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EU Administration and Policy

Posted: 19th February 2018 at 8:55 am   /   by   /   comments (0)

The interests of the European Union as a whole are actually promoted by the European Commission, while governments defend their own country’s national interests. Today, there are university programs that aim at training quality specialists of European Union issues, by developing their skills of the political system and separate policy subjects. There are also plenty of books which analyze the administration of the European Union examining the approaches and structures of public administration in order to assess the solutions they offer to social problems.

Whether we are discussing staff, location or even languages, the EU spends around 6% of its budget on this things, as well as administration of its buildings. There are 3 institutions involved in EU legislation: the European Parliament, which is directly elected by the European Union’s citizens, the Council of the European Union and The Presidency of the Council that is shared on a rotating basis. The European Commission is the institution responsible for implementing decisions and managing the day-to-day business and the Commissioners swear an oath at the European Court of Justice, pledging to respect the treaties. There is one member per member state, but members are bound to represent the general interest rather than their home state. The European Commission is divided into Directorates General, each covering a specific policy area such environment or trade and has around 32 000 people employed.

Multilingualism is central to the EU, which is why it has 24 official languages. People living in the EU have access to key political documents in their language, as well as the right to receive a reply in that language. The procedural languages of the Commission are English, French and German and the members with their teams are based in Brussels. The European Council sets its political direction, meeting for a few days at a time at least twice every 6 months.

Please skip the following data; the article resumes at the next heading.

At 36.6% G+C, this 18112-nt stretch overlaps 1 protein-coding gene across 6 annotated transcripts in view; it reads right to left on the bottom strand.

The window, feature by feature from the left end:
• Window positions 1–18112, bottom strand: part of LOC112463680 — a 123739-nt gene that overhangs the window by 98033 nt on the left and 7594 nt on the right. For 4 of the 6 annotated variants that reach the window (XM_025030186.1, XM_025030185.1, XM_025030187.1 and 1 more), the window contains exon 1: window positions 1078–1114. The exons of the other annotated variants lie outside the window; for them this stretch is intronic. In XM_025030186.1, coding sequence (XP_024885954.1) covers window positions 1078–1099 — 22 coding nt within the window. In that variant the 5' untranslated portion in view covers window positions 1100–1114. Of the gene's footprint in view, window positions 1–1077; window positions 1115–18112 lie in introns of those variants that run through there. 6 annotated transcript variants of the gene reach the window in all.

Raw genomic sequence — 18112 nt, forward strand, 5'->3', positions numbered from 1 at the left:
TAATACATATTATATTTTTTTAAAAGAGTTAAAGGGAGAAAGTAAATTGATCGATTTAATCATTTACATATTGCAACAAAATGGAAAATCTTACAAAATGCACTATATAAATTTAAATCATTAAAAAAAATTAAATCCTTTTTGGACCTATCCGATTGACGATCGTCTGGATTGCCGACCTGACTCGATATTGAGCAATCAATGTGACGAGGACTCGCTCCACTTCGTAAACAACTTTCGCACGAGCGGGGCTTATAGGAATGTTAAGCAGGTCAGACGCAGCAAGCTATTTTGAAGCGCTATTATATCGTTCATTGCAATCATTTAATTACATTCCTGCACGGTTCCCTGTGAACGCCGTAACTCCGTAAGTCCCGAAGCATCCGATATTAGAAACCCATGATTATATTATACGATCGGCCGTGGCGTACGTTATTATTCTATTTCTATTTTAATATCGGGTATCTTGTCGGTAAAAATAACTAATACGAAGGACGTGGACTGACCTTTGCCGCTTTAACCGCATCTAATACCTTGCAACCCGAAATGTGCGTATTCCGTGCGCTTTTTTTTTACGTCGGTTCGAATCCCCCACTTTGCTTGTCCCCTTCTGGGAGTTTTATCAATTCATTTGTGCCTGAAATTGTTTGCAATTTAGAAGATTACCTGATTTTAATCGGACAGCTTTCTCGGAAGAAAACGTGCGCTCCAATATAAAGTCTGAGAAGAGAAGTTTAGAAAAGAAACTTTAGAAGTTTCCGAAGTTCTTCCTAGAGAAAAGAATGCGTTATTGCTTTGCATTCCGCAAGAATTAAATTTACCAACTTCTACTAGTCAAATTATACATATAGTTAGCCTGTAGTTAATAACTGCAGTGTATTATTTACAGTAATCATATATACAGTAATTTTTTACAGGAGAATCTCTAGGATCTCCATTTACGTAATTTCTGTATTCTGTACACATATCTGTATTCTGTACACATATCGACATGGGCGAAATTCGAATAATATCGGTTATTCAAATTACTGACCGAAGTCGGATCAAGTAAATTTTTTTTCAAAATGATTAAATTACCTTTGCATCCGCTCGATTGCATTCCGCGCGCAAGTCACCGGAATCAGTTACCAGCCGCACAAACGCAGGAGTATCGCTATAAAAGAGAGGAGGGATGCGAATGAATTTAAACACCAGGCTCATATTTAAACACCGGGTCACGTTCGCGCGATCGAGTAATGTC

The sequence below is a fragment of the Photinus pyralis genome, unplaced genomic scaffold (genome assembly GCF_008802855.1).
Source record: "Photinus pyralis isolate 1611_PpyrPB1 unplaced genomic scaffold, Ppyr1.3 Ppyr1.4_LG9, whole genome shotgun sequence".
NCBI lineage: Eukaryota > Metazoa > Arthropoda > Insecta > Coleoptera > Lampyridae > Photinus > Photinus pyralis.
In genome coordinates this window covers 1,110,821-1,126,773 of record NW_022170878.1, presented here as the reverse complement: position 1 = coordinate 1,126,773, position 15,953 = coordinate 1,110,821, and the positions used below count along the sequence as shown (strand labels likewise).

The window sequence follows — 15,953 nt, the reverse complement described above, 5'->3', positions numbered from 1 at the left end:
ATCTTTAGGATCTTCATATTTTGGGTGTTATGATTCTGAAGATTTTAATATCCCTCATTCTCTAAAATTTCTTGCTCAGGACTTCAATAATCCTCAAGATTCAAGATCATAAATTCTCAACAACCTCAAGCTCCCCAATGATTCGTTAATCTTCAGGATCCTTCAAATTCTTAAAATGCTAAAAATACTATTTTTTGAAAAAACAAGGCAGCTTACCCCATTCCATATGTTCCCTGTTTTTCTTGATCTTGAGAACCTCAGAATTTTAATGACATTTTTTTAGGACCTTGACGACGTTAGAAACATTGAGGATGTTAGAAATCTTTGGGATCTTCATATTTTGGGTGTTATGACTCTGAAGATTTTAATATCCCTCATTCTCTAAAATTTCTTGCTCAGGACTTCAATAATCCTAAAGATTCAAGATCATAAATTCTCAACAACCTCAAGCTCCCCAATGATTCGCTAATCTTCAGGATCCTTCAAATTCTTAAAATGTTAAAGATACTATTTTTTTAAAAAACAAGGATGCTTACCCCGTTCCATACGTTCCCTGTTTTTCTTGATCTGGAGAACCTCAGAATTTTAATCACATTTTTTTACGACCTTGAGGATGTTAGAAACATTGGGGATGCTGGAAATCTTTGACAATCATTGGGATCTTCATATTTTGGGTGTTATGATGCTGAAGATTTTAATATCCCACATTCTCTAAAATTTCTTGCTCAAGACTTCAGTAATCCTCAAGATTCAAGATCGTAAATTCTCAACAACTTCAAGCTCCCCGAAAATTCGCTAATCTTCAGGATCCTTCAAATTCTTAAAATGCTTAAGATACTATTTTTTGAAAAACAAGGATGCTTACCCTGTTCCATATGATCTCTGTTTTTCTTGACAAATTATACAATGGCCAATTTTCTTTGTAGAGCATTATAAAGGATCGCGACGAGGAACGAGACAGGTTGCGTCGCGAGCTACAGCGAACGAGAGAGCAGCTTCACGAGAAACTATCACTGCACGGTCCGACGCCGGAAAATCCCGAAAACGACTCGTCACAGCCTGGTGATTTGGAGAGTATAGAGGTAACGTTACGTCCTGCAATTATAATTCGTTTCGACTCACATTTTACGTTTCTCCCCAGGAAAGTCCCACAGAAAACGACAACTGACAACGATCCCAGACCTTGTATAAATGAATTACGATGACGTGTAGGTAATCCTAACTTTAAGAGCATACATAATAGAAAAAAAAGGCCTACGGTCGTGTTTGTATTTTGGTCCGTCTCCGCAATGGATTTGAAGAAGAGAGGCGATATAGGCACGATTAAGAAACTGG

The institutions of the European Union are the decision making bodies, as listed in the Article 13 of the Treaty on European Union: the European Parliament, the European Council, the Council of the European Union, the European Commission, the Court of Justice of the European Union, the European Central Bank and the Court of Auditors. The EU institutions employ around 800 interpreters on its permanent staff and the cost of all language services in EU institutions adds up to less than 1% of the budget. Most EU institutions were created in 1958, but have since changed through shifting the power balance.

Through the “Ordinary Legislative Procedure, ” the policies that apply throughout the EU are produced. Today, the Commission is becoming more accountable to the Parliament. Around 7500 people work in the general secretariat and political groups, joined by Members of the European Parliament, who have the right to use any of the EU’s official languages.

The Commission proposes new laws then implements them, making sure that they are properly implemented after the Parliament and the Council have adopted them. EU has a unique institutional set-up, with priorities set by the European Council and directly elected MEPs who represent all the European citizens.

 

 

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